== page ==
News / USA

    Analysts Say Republicans Under Pressure on Immigration Reform

    Cindy Saine
    Republican leaders in the U.S. House of Representatives are outlining their principles on immigration reform to party members at a retreat in Eastern Maryland.  They are likely to hear strong views from some of their more conservative legislators who want border security to take priority.  President Barack Obama, Democratic lawmakers and pro-reform activists are urging House Republicans to make 2014 the year for a major overhaul of U.S. immigration policy, but analysts say there is a tough road ahead.

    Some U.S. states are enacting their own measures to deal with the reality of an estimated 11 million undocumented people living in the United States.  Maryland, near the nation's capital, is allowing undocumented immigrants to obtain driver’s licenses if they meet certain requirements.

    At his annual State of the Union address, President Obama renewed his call for action.

    “Finally, if we are serious about economic growth, it is time to heed the call of business leaders, labor leaders, faith leaders, and law enforcement - and fix our broken immigration system," said President Obama.

    The president did not give Congress a list of demands for immigration reform.  Mark Kennedy of George Washington University says this was wise.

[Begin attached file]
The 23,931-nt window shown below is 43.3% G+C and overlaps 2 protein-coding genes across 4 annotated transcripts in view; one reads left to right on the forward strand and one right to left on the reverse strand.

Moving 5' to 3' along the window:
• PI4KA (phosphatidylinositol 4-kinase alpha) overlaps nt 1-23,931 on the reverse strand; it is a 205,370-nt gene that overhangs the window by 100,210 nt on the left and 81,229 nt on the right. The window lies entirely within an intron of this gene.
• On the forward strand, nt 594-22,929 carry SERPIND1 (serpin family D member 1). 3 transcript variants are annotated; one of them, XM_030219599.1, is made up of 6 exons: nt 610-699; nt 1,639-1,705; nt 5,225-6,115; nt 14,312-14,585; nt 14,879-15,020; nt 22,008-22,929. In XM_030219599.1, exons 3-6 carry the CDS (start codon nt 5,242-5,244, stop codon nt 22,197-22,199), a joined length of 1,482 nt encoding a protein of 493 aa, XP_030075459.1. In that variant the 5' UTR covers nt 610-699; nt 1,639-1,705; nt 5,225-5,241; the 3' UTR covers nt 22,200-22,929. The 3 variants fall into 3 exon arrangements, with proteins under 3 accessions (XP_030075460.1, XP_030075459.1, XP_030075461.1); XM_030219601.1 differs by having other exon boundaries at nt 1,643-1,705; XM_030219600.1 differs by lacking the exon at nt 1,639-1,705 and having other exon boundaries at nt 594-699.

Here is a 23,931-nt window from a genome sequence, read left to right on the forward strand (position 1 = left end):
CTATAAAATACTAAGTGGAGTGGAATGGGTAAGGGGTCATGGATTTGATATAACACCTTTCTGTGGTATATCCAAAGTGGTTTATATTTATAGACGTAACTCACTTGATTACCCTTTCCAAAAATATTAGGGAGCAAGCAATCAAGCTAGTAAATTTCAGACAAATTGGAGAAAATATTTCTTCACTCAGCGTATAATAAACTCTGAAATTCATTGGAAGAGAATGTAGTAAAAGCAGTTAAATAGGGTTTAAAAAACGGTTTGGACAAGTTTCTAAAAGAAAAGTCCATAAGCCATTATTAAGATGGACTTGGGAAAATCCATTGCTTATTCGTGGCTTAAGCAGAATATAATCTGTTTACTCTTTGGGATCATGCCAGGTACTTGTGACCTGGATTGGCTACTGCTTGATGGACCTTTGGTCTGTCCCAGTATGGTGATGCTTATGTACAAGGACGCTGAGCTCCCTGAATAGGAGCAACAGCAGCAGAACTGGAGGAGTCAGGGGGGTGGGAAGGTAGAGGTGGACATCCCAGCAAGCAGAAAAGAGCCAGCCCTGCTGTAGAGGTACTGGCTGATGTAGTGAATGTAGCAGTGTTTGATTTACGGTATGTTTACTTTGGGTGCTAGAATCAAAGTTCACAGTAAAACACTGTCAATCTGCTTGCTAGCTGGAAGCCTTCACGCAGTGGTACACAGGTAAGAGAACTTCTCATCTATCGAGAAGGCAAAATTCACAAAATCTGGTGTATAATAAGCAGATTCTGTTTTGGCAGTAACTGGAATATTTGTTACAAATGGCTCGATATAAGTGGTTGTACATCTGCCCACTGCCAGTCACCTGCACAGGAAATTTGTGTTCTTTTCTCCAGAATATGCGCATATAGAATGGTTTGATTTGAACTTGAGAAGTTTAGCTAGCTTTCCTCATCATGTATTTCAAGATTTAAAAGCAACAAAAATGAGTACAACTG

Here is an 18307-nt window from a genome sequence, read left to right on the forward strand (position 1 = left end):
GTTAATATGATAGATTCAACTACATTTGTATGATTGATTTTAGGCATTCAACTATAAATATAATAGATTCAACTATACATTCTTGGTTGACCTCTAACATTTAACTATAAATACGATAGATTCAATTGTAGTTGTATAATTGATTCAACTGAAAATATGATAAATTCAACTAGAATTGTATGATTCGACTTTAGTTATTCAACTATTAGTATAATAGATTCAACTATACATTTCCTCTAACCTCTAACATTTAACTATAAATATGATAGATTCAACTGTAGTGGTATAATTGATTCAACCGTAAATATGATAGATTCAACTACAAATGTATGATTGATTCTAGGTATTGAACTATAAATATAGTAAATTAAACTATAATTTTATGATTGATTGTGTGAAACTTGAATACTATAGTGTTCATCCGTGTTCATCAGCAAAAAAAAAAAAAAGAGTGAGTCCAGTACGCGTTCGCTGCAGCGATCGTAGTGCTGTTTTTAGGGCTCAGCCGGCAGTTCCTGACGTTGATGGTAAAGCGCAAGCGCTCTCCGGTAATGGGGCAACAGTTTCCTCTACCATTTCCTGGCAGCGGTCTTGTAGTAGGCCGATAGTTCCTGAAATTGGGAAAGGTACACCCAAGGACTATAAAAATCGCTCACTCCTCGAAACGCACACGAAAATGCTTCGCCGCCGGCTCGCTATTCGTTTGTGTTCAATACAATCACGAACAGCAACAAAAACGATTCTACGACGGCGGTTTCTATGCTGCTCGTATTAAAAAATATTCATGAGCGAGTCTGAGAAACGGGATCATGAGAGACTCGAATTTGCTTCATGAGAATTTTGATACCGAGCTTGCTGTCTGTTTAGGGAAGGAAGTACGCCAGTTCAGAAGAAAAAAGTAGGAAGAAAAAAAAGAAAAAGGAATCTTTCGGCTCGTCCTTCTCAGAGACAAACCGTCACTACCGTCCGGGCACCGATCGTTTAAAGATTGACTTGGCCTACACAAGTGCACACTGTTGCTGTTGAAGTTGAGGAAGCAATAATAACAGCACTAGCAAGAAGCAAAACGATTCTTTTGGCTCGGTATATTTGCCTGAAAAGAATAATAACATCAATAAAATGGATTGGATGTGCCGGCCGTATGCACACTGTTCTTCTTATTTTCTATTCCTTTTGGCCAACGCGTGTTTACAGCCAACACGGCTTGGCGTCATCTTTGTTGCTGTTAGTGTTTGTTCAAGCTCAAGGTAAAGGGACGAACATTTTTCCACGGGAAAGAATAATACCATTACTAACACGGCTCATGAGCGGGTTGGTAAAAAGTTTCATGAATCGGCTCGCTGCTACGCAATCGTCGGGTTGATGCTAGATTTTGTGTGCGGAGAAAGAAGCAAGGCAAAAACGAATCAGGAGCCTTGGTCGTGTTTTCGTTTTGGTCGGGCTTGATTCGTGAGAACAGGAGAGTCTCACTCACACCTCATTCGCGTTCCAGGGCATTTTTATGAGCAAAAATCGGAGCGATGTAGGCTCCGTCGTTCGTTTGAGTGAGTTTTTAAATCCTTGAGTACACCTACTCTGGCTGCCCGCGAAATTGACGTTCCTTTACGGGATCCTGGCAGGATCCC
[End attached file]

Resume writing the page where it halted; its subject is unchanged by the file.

“Well, I think the president understands that the next step in the process is to get the U.S. House to act, and the more he’s pushing, the less likely they are to act," said Kennedy.

    The president and other Democrats would like the bill to contain a pathway to citizenship for undocumented residents.  Democratic Representative Lloyd Doggett:
     
    "We have too many families who are being torn apart - parents from children - because they lack proper documents. I believe that those families who are playing by the rules, paying their taxes, ought to have a way to pay a fine, get in line and achieve American citizenship here," said Doggett.

    But many Republicans oppose citizenship as an option, and say they will only vote for reform under certain conditions.  Republican Representative Andy Harris:

    “Maybe after we talk about securing the border, and maybe if we take pathways to citizenship off the table, other things might be open for negotiation.  But barring securing the border first and taking the pathway off the table, I’m afraid it’s a dead end in the House," said Harris.

    One of the guests of first lady Michelle Obama at the State of the Union address was Cristian Avila, an immigrants' rights activist who recently fasted for 22 days to get Congress to act.  Avila said he wants to become a citizen and serve in the U.S. military.

    “I think definitely citizenship is extremely important for us and for our families so we don’t create another second-class citizenship, right?" said Avila.
     
    Avila says he and other immigrants will keep up the pressure on both Republicans and Democrats to pass immigration reform legislation.

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